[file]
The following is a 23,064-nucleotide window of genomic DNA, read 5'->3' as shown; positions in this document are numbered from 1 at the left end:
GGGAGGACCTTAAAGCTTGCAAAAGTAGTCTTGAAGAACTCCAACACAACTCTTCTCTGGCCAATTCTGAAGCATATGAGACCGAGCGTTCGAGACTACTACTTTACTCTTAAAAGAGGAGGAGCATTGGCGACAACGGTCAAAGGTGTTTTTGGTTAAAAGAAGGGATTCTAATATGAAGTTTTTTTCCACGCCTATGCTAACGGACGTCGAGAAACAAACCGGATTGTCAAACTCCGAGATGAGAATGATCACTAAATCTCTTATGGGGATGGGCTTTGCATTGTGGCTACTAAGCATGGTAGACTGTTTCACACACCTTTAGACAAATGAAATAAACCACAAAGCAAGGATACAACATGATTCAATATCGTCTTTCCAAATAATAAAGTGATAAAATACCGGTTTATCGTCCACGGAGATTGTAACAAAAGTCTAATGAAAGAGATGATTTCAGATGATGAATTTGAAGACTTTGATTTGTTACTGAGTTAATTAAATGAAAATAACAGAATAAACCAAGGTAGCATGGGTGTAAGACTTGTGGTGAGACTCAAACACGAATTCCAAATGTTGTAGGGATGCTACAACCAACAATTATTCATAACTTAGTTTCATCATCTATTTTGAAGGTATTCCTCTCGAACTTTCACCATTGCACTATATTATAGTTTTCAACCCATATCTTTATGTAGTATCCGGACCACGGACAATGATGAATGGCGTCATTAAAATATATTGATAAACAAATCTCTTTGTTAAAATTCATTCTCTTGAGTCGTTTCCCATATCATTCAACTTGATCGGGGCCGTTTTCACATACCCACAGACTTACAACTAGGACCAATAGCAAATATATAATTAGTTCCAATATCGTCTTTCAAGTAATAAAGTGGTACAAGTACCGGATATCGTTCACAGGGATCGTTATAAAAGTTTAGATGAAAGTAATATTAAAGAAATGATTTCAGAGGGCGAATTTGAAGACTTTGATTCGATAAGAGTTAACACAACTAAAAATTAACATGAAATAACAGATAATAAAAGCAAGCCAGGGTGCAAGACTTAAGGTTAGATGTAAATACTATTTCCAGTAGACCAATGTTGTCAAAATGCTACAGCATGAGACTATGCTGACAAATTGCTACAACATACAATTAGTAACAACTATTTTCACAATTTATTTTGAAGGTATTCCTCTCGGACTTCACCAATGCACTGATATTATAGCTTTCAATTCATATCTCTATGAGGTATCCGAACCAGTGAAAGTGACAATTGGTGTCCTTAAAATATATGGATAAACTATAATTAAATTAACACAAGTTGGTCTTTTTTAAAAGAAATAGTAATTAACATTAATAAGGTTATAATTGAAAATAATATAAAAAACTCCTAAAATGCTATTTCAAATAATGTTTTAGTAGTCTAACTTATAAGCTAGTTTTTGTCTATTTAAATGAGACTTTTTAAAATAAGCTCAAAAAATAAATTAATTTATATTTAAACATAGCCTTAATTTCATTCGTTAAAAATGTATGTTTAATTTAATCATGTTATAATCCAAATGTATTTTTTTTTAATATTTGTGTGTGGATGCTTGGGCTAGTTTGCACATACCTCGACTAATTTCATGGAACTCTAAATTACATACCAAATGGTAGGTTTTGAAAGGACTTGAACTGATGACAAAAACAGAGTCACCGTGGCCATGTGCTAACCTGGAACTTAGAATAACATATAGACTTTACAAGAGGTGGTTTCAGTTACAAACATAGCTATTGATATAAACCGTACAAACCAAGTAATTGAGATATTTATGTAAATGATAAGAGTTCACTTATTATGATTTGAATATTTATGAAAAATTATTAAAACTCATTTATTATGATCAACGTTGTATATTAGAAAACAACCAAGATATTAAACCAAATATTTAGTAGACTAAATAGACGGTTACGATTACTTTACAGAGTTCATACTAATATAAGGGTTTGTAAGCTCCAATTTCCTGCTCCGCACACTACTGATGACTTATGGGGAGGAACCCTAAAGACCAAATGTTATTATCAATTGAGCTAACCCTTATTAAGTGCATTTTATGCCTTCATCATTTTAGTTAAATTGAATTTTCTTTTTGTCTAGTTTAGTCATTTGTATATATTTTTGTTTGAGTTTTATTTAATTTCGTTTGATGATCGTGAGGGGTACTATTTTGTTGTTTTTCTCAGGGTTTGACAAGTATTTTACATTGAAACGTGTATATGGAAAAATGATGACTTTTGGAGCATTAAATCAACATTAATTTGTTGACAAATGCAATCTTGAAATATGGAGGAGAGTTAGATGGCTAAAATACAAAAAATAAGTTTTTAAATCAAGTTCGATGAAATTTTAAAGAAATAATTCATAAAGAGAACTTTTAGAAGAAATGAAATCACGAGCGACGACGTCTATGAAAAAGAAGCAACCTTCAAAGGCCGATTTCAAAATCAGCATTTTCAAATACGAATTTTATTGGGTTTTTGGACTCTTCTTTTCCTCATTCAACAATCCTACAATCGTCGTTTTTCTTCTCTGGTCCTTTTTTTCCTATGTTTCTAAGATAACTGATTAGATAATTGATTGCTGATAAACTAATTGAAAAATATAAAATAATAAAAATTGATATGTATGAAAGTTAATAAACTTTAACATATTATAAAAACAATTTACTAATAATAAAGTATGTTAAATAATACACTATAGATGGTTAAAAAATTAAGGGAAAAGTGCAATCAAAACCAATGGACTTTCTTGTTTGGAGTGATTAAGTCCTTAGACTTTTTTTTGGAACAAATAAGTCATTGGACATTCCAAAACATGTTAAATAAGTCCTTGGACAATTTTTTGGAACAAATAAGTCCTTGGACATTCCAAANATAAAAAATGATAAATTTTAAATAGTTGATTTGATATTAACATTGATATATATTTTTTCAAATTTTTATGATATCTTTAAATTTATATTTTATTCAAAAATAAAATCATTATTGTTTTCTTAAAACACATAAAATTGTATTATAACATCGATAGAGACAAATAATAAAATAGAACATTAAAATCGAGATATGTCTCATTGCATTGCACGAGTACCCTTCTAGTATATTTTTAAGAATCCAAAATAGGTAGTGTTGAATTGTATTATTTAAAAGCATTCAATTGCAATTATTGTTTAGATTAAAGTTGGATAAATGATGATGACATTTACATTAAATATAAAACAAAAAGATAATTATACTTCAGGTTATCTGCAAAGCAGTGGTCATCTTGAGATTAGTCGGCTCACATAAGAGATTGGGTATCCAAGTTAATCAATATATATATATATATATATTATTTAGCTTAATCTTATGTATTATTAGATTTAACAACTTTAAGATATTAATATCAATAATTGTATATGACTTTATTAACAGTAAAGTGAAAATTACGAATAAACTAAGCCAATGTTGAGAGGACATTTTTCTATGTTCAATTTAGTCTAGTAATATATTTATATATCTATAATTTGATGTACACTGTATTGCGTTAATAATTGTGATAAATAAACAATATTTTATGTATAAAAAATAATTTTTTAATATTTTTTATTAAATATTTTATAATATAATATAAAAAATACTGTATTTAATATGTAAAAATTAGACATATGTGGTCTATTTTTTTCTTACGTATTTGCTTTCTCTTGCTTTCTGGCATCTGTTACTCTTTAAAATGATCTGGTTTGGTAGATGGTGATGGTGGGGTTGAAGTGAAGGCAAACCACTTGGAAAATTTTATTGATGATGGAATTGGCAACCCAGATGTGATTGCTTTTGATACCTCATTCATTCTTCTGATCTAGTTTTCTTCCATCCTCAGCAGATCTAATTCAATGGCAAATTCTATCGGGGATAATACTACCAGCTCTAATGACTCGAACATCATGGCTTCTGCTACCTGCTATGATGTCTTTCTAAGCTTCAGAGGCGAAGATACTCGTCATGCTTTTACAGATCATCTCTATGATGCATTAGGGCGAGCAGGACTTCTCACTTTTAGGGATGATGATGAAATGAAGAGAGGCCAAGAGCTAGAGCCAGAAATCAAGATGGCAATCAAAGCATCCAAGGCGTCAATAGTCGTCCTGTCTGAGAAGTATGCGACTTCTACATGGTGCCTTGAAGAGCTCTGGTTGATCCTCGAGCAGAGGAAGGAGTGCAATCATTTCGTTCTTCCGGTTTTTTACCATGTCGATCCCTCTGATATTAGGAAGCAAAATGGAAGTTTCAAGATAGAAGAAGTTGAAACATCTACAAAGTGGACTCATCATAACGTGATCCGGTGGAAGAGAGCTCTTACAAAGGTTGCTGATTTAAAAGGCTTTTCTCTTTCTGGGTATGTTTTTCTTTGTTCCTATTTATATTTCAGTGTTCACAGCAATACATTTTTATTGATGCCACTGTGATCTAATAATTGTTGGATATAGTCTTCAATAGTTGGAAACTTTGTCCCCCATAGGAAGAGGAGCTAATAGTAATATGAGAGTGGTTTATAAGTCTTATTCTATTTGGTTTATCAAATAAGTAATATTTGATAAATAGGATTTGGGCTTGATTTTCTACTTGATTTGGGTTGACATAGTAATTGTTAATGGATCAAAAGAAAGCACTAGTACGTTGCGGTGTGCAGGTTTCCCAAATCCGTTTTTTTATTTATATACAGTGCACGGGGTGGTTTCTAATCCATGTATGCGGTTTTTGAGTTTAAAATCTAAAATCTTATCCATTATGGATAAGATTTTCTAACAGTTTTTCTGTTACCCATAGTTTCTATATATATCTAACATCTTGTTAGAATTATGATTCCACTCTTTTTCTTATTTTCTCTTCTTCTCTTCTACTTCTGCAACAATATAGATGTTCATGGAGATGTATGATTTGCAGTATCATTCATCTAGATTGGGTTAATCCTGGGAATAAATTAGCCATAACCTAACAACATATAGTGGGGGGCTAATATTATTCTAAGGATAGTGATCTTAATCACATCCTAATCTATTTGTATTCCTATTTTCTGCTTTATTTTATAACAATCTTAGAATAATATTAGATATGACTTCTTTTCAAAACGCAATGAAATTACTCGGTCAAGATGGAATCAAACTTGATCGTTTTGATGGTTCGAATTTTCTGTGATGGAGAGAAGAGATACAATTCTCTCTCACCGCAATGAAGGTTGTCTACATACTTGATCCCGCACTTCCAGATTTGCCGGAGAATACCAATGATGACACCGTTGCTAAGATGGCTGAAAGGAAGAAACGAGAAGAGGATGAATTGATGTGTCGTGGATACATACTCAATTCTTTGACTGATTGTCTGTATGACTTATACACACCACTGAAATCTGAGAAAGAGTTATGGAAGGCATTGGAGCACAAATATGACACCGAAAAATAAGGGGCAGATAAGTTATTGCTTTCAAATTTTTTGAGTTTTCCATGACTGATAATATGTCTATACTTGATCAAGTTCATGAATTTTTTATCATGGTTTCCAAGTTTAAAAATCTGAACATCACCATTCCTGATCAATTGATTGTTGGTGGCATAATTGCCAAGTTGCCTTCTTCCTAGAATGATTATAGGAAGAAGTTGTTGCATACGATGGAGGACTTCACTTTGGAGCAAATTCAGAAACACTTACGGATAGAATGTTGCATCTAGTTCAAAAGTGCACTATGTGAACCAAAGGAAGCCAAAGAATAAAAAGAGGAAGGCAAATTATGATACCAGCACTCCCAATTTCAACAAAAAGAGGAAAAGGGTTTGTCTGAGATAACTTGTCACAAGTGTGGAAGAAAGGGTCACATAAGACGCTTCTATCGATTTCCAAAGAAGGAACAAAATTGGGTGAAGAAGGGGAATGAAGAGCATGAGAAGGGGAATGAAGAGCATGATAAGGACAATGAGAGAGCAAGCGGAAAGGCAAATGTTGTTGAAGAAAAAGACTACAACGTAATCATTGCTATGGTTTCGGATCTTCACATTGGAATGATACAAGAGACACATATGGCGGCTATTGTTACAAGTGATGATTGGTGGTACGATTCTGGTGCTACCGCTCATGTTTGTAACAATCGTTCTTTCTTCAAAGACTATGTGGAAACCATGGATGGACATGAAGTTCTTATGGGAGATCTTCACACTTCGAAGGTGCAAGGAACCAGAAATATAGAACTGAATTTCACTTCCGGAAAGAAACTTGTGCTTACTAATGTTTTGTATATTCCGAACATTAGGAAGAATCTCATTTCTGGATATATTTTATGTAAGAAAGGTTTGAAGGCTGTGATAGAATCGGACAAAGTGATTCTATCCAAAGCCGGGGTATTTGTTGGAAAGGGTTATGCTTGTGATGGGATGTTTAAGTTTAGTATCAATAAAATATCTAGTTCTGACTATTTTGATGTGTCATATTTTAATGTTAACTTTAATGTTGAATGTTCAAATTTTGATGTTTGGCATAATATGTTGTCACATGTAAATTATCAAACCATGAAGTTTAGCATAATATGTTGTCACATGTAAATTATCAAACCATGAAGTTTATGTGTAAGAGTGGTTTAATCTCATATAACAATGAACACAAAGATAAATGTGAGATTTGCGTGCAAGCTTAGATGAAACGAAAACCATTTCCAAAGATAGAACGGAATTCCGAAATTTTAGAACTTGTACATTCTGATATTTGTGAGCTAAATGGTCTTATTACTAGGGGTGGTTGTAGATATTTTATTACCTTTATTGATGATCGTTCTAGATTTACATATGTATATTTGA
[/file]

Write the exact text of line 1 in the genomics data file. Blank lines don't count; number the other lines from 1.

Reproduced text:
The following is a 23,064-nucleotide window of genomic DNA, read 5'->3' as shown; positions in this document are numbered from 1 at the left end: